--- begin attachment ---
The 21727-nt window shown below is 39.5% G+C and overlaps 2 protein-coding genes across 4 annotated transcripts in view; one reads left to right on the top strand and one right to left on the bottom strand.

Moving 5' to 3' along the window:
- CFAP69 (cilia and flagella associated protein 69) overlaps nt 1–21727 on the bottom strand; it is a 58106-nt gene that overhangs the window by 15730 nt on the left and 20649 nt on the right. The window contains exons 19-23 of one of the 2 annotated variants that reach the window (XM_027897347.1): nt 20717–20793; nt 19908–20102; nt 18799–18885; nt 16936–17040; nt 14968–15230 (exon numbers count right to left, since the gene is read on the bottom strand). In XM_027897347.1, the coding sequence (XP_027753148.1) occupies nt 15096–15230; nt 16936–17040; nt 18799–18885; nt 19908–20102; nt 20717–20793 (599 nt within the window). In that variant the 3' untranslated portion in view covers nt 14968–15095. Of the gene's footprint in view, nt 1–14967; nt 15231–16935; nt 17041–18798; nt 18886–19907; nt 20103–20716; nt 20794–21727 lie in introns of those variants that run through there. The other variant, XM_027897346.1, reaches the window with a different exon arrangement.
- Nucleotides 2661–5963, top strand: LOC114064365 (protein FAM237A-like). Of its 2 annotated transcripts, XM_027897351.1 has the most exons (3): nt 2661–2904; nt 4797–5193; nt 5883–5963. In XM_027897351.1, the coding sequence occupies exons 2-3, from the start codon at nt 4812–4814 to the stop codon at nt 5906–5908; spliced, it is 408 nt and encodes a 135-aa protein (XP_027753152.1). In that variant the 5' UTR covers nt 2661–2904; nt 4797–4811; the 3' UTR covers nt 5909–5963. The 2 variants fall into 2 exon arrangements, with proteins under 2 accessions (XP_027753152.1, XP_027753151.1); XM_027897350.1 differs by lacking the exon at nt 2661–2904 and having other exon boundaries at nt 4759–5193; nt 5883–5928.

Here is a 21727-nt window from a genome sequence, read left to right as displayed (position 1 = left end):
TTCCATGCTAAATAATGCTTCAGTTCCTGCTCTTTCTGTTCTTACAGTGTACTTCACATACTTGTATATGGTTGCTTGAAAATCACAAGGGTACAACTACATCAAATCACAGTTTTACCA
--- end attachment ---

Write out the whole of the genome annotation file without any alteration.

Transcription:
The 21727-nt window shown below is 39.5% G+C and overlaps 2 protein-coding genes across 4 annotated transcripts in view; one reads left to right on the top strand and one right to left on the bottom strand.

Moving 5' to 3' along the window:
- CFAP69 (cilia and flagella associated protein 69) overlaps nt 1–21727 on the bottom strand; it is a 58106-nt gene that overhangs the window by 15730 nt on the left and 20649 nt on the right. The window contains exons 19-23 of one of the 2 annotated variants that reach the window (XM_027897347.1): nt 20717–20793; nt 19908–20102; nt 18799–18885; nt 16936–17040; nt 14968–15230 (exon numbers count right to left, since the gene is read on the bottom strand). In XM_027897347.1, the coding sequence (XP_027753148.1) occupies nt 15096–15230; nt 16936–17040; nt 18799–18885; nt 19908–20102; nt 20717–20793 (599 nt within the window). In that variant the 3' untranslated portion in view covers nt 14968–15095. Of the gene's footprint in view, nt 1–14967; nt 15231–16935; nt 17041–18798; nt 18886–19907; nt 20103–20716; nt 20794–21727 lie in introns of those variants that run through there. The other variant, XM_027897346.1, reaches the window with a different exon arrangement.
- Nucleotides 2661–5963, top strand: LOC114064365 (protein FAM237A-like). Of its 2 annotated transcripts, XM_027897351.1 has the most exons (3): nt 2661–2904; nt 4797–5193; nt 5883–5963. In XM_027897351.1, the coding sequence occupies exons 2-3, from the start codon at nt 4812–4814 to the stop codon at nt 5906–5908; spliced, it is 408 nt and encodes a 135-aa protein (XP_027753152.1). In that variant the 5' UTR covers nt 2661–2904; nt 4797–4811; the 3' UTR covers nt 5909–5963. The 2 variants fall into 2 exon arrangements, with proteins under 2 accessions (XP_027753152.1, XP_027753151.1); XM_027897350.1 differs by lacking the exon at nt 2661–2904 and having other exon boundaries at nt 4759–5193; nt 5883–5928.

Here is a 21727-nt window from a genome sequence, read left to right as displayed (position 1 = left end):
TTCCATGCTAAATAATGCTTCAGTTCCTGCTCTTTCTGTTCTTACAGTGTACTTCACATACTTGTATATGGTTGCTTGAAAATCACAAGGGTACAACTACATCAAATCACAGTTTTACCA